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2016 Piston Twins - Aircraft and pilot magazine
Multiengine reciprocating aircraft were already very stylish in the seventies and eighties. Today Piper is building two, Beech is offering one and Cessna has given up all twin-engine pistons. In addition, even drivers are using the means to buy and run a twin to start challenging the security record of multi-engine reciprocating aircraft over single persons.
Sadly, the cliché in the business is that the only true value to the second engine when the other stops is to take you straight to the scene of your crash. There is no doubt that drivers operating above sea level or over mountain can profit from the second engine.
There is no doubt that a multi-engined aircraft that has been correctly operated after an engine breakdown can help your survival. Here is a look at the remainder half tens of twin pistons on the 2015/2016 aftermarket. The Seminole was created at a point in history when several firms offered new four-seater twin coaches. Beech launched the Duchess in the latter 1970s, Grumman American celebrated the premiere of the Cougar and Piper revealed the Seminole.
The three twin instructors were specifically developed to cover this need and create an economic flight-class room for training the next generations of flyers. The Seminole was the only one that lived. The PA-44 with its high, waisted and apparently unbreakable Lycoming O-360 thrusters has been in operation for 36 years, albeit only temporarily.
It has become a favourite with institutionally run flying colleges, but also sometimes sold to private persons and corporate pilots who benefit from the dual engine design and can survive on a 150-160 knots cruising trip. The Seminole, with a total of 3,800 lbs, is relatively light for a twin, and its counter-rotating blades help control the feared Vmcblem.
Basic price: $697,100. The Piper Senior V-PA-34-220T: The Senior is a very different aircraft than the Seminole. Although it can be used for multi-engine training, the turbocharger of the Seneca VB is quite naturally resistant to on-board shutdown and restart. Today's Seneca X is more of a luxury traveler. It took me three years and 700 hrs on a corporate plane from Seneca II, and it fulfilled every single assignment I could think of better than I had rightly expected.
Continental's 200 hp TSIO-360 Continental engine was turbo-charged, so I was never afraid of high-altitude flights (the plane took several missions in Leadville, Colorado, 9,927-foot MSL, without complaint), and the 123 gallon tank permitted simple four-hour jumps plus reserves of 700 nm valuable between box-stoppages. Like you might think, the Seneca X can do everything better.
Cruising in the hangars is better than 180 knot, and the inside is better than that of a baron, more resembling the Navajo cubicle than that of a lightweight twin. With a diameter of 48 inch, the Seneca V's cubic space is the same or better than that of another twin butt. Basic price: $1,031,550.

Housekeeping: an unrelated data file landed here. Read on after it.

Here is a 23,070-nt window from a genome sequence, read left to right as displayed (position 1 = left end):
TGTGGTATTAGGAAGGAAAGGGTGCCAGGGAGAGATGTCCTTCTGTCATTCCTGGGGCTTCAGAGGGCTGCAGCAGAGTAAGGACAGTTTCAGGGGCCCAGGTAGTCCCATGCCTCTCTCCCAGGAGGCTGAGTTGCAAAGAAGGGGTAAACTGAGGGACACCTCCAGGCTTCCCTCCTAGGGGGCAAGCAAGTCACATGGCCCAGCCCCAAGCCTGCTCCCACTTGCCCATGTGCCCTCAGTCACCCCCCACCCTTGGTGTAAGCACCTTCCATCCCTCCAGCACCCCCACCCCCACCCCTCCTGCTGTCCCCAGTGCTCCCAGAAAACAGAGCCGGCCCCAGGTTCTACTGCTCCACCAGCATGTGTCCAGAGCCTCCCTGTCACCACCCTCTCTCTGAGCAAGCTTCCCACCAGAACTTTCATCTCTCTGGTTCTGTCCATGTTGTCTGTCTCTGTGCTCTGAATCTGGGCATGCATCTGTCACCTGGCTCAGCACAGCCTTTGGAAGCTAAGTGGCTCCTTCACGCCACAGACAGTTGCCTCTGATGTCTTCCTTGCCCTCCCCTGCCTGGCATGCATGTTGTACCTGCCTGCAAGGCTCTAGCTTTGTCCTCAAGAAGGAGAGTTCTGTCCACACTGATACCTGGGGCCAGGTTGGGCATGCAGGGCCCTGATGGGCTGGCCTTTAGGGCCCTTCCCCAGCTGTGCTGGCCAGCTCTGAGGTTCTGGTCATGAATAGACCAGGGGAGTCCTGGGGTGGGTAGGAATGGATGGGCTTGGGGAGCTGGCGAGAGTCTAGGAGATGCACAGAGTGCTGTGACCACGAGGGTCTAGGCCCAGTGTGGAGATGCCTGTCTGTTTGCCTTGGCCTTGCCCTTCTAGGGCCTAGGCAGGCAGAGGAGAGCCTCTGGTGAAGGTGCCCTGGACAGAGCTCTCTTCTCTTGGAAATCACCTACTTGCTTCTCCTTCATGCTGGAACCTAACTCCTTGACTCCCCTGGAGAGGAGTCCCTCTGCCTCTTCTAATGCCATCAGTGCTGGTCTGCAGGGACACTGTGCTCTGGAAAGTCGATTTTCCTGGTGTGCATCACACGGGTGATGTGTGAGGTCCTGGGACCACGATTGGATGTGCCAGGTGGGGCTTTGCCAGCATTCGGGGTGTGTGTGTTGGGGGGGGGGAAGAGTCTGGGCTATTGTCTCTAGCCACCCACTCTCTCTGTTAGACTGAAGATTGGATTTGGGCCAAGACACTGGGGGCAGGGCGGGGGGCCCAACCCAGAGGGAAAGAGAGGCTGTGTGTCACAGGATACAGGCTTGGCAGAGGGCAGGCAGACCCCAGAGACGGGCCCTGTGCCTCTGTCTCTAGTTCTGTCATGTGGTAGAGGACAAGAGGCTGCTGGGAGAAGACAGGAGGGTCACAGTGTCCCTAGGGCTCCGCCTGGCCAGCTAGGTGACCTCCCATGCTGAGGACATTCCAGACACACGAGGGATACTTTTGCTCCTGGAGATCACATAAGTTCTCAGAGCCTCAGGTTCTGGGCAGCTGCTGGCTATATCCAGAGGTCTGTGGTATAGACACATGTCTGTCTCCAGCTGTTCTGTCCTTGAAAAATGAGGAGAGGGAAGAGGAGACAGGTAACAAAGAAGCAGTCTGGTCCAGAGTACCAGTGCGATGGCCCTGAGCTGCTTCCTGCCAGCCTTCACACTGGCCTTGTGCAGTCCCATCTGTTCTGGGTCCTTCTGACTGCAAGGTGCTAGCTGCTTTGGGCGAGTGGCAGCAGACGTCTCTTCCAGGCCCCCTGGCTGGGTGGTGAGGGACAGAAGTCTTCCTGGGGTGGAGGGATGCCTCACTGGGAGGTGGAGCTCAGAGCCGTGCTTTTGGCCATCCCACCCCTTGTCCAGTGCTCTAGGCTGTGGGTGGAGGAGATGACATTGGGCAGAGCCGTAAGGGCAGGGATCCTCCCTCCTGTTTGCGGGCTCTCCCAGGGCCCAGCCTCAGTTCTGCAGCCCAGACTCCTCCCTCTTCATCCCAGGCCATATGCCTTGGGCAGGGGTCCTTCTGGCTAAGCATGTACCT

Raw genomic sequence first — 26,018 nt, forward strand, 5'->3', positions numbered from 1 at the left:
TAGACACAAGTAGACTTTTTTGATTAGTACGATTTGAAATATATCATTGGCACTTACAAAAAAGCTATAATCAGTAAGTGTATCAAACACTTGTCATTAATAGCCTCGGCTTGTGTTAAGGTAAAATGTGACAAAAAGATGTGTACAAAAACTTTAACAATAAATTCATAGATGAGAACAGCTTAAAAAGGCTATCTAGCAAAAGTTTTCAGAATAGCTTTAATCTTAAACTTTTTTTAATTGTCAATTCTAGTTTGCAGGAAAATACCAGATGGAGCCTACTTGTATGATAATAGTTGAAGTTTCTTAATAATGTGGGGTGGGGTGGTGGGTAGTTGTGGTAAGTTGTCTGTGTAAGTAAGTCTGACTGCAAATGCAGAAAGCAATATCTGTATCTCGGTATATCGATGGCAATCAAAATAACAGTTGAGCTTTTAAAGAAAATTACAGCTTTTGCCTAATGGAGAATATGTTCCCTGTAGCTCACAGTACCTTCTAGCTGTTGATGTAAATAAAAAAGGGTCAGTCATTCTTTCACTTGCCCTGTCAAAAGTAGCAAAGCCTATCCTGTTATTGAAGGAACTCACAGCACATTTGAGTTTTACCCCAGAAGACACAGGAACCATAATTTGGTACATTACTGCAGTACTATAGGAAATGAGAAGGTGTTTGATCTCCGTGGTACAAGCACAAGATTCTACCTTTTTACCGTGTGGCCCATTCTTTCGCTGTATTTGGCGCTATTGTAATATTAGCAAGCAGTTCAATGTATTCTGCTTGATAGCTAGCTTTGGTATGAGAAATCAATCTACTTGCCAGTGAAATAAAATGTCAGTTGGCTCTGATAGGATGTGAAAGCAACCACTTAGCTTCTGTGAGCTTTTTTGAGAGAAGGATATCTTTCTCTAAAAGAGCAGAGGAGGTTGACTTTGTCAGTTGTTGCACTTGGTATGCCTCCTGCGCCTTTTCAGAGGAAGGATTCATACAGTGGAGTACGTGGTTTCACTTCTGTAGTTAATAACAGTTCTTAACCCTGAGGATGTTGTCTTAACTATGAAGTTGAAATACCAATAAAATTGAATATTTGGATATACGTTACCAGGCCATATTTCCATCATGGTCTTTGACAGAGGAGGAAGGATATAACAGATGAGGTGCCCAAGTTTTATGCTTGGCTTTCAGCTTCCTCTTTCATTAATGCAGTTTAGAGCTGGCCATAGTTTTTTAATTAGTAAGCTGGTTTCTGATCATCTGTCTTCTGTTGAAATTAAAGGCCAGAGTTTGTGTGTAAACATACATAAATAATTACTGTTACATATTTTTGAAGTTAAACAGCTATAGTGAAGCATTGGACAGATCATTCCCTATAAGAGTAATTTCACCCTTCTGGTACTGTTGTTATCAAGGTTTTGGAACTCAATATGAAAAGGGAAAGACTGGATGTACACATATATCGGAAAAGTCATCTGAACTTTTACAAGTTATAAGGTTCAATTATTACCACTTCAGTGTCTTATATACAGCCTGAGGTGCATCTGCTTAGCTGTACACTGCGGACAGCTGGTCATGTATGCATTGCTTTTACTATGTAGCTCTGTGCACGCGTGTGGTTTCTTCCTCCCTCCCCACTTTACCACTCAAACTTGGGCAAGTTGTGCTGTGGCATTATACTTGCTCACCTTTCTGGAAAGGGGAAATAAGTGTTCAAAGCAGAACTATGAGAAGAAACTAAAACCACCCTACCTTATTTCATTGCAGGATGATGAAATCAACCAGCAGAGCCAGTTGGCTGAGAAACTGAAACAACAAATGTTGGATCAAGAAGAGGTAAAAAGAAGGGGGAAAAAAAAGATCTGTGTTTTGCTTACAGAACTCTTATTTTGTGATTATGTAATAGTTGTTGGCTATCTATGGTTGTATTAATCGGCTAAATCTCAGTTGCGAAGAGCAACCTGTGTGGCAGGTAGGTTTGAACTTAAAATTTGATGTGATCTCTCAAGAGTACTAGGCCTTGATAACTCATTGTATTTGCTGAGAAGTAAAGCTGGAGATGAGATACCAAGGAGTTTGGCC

DA-42-VI Twin Star: Diamond Twin Star looks like something that Luke Skywalker could control, it is flying behind a couple of FADEC-controlled Austro diesels, has dramatic reversed wingtips at the tops and usually displays a contemporary - like future - behavior of motors. All in all, the 74-gallon long-range tank enables the Twin Star to fill 795 nm between refueling stopovers.
Basic price: $898,000. Bech G58 Baron: Teledyne Beechcraft's stately Baron is truly the top of the multi-engine family. Not only is it the most costly twin plunger on the open skies, it is also the most powerful and probably most flexible handle in the group. Once there were three barsons, but today the 2015 G58 is the most refined and demanding baron ever made.
Since time immemorial, book produce has been blest with a harmonious blend of building excellence and inspection that few other designs can achieve, and the latest Baron stands for the best. Featuring an unavoidable 300 hp Continental IO-550s wing couple, the Baron rises to a max 1,730mph. In some ways there may be better planes (there are certainly less costly ones), but don't ask a baron for one.
Basic price: $1,394,000. P2006T Tecnam: About eight years ago Tecnam, the incumbent LSA producer in Italy, came up with the novel concept of installing a 100 hp Rotax engine on the wing of a small Aero Commander and to offer the world's cheapest multi-engine coaches. Constructor Luigi Pascale (designer of the Partenavia P68 twin series) decided to pleat the wheel in the middle of the hull into cones, mount full-spring supports on the Rotax 912S, use gearbox and liquid-cooled motors, and wind a four-seater twin with a liveable twin for remarkable lowownership.
When both motors are turning, the 2006T will deliver 1,140 rpm gradient. Switching off the mains supply on one side will reduce it to 212 rpm, and the single-engine servicing blanket is 7000ft. Basic price: $440,000. Like in the 1980' the Vulcanair P68 is flying with perhaps the most long-lived Lycoming engine on the wing, the omnipresent 200 horsepower powerful 200 horsepower TBO designed 200 hour TBO engine around the world.
Servicing blanket for both power plants is specified at 20,000 ft; turn one engine off, and that is down to 5,000 ft. Basic price: $869,000.